Minority Government Stretched Thin in Torrid Political Landscape

 
 

Nearing the Government’s 200th day in office, Brían Donnelly lays down the challenges the Kenny administration faces.

 

SINCE the formation of this minority government last May, many have placed little faith in its ability to deal with the innumerable obstacles which dog the State. Weaknesses inherent in its Parliamentary make-up are referenced to demonstrate that the Fine-Gael-Independent Coalition supported by Fianna Fáil is incapable of simply surviving, let alone tackling budgetary issues, constitutional reform, public service strikes, or the existential ‘British Question’ of Brexit.

Laying bare the turbulent relationships between many cabinet members, Fine Gael Seanad Leader Jerry Buttimer remarked recently that Ministers breaching ‘collective cabinet responsibility’ should resign. Referring to cabinet tensions between Fine Gael ministers and members of the Independent Alliance, he declared that “all members of the cabinet are bound” by a decision, and the best recourse to oppose any decision in particular is to “resign.”

While this referred to the demand that Independent Alliance members be allowed a ‘free vote’ on TD Clare Daly’s recently defeated motion calling for the repeal of the 8th Amendment, which protects the right to life of the unborn, intra-Cabinet relationships have soured over more than this issue. Minister for Children Katherine Zappone stated that she almost resigned over the government’s appeal to the European Commission’s finding that Apple Inc. had benefited from unlawful state aid. Among Fine Gael Ministers alone, the Irish Times has reported that some cabinet members do not believe in the competencies of Minister for Jobs and Enterprise Mary Mitchell O’Connor. An anonymous cabinet member claimed that O’Connor is simply not “up to the job.”

“Minister Varadkar had labelled Martin as a ‘deceiver’ before the February election and claims that the Fianna Fáil leader is ‘unbelievably easy to wind up.’”

Critics have been quick to point out that relations between government ministers are not the only risks to the stability and viability of the government. Support from Fianna Fáil has been essential to pass most legislation, particularly the budget, a task which some anticipated would trigger an election.

Although amicable relations must be maintained, between the two parties’ TDs, clashes have been public and frequent, especially between Fianna Fáil leader Micheál Martin TD and Minister of Social Welfare Leo Varadkar. Varadkar, who is widely speculated to be in the running for the position of leader in a post-Kenny Fine Gael, has been accused of being ‘PR-obsessed’ by Martin, while Minister Varadkar had labelled Martin as a ‘deceiver’ before the February election and claims that the Fianna Fáil leader is ‘unbelievably easy to wind up.’

Having forced Minister for Finance Michael Noonan to alter Fine Gael’s first-time home buyers’ scheme in Budget 2017, despite the fact that Fianna Fáil approved it in private talks, tensions between the two parties may be reaching boiling point. Polls released on 23rd and 27th October show narrow leads in support for both parties, but well within the margin of error, so unless there is a serious deterioration in relations, many believe an early election will not be forced.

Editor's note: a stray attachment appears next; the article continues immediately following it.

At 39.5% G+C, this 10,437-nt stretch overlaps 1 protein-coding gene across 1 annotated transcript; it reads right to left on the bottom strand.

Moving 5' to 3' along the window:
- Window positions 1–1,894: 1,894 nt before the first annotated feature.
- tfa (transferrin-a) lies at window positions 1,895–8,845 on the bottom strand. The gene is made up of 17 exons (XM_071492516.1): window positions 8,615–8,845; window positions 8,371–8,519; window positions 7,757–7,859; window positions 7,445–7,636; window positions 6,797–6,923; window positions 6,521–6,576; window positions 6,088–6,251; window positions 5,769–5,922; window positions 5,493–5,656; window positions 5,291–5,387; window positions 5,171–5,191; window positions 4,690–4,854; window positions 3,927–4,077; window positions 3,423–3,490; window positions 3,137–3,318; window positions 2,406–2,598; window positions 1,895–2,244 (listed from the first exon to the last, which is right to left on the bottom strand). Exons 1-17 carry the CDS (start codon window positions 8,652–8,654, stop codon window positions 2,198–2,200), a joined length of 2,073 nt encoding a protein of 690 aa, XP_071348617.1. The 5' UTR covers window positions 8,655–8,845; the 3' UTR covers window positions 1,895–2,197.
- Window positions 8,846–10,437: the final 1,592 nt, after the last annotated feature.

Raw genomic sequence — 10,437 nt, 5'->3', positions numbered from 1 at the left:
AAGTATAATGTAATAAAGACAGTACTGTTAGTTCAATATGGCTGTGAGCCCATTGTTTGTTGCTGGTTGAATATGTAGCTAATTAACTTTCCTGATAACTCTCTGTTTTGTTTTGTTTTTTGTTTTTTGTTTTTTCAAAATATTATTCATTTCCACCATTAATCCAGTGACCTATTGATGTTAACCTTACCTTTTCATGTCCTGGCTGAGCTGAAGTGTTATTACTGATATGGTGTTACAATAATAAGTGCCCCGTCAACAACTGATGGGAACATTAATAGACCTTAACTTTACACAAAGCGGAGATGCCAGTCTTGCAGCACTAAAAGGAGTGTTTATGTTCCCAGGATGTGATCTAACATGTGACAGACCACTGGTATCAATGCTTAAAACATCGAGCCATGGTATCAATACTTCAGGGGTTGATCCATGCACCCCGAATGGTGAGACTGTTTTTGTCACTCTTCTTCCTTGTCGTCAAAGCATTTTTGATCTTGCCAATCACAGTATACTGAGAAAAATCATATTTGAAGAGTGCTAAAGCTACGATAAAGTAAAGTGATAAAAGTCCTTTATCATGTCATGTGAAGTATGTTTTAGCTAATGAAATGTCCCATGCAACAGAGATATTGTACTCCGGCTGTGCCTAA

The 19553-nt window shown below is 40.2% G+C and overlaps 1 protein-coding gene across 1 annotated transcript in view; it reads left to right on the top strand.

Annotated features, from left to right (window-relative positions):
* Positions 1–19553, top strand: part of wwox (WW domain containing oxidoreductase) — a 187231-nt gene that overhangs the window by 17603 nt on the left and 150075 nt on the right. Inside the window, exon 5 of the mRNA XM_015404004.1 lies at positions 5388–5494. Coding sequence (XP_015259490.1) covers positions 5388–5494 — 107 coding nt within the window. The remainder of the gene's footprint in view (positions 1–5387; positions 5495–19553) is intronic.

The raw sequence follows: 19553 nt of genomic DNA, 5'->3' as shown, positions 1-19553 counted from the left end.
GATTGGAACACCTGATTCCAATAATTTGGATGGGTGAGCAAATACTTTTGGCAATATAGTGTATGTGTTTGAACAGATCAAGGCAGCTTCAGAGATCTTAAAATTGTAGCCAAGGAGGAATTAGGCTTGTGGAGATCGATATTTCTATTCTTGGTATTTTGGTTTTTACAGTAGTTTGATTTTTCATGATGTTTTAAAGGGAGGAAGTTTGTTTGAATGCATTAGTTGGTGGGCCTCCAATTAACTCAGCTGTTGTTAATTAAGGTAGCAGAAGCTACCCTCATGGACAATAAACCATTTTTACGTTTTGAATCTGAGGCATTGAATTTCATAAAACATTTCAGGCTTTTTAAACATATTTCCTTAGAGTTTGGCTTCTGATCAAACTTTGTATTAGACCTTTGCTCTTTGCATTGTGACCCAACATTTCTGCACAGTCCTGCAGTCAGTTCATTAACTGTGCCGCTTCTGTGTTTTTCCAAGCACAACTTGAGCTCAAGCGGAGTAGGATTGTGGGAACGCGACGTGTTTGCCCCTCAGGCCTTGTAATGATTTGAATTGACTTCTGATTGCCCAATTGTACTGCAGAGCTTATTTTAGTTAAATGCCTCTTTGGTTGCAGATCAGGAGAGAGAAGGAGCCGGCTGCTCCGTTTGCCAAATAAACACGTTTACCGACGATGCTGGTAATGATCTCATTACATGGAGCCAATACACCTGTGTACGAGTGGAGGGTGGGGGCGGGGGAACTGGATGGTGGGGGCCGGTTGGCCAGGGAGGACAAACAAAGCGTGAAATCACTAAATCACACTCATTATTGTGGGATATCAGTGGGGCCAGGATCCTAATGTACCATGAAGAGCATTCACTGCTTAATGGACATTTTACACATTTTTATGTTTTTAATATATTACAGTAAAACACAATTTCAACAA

Following a summer of public unrest, during which both the Luas and Dublin Bus drivers went on strike, the issue of pay restoration for public servants has only partially been resolved. Members of the Association of Secondary Teachers Ireland (ASTI) went on strike on October 27th, and are planning a second day of industrial action for November 8th, when second-level students were expected to return to school after the mid-term break. At the time of writing, Gardaí were in talks with government officials to ward off industrial action planned for next week. Pundits expect other public sector workers such as nurses to make claims for pay restoration following any successful deal with the Gardaí.

Many opposition leaders, including Labour’s Brendan Howlin TD, have asserted that the government has failed to adequately prepare for the United Kingdom’s exit from the European Union. Little consolation has been received from Downing Street as to Northern Ireland’s future position, with experts decrying the blasé attitudes of politicians who believe the border will remain completely open.

“Little consolation has been received from Downing Street as to Northern Ireland’s future position, with experts decrying the blasé attitudes of politicians who believe the border will remain completely open.”

Former Minister for European Affairs Lucinda Creighton wrote in the Irish Times in June, stating that the UK could not expect to have an open border with the Republic, as it is a “fully-fledged member of the European Union, applying faithfully all aspects of the principle of free movement of people as member states must.”

Despite hopeful rhetoric that the border will remain intact, relations with the North may already be fraying. First Minister and DUP leader Arlene Foster attacked Taoiseach Enda Kenny, accusing the government in Dublin of sending representatives “around the world to talk down [Northern Ireland’s] economy and to attempt to poach our investors”. Having already rejected Kenny’s suggestion, in July, of an all-island forum on Ireland’s future after Brexit, Foster’s indignation is likely to sour relations further.

Kenny’s government faces mounting challenges, including to the leadership of the main party. While its weak Dáil makeup may encourage it to dig its heels in deep and wait for a bounce in the polls, approaching its 200th day in office, it has shown somewhat surprising signs of resilience.

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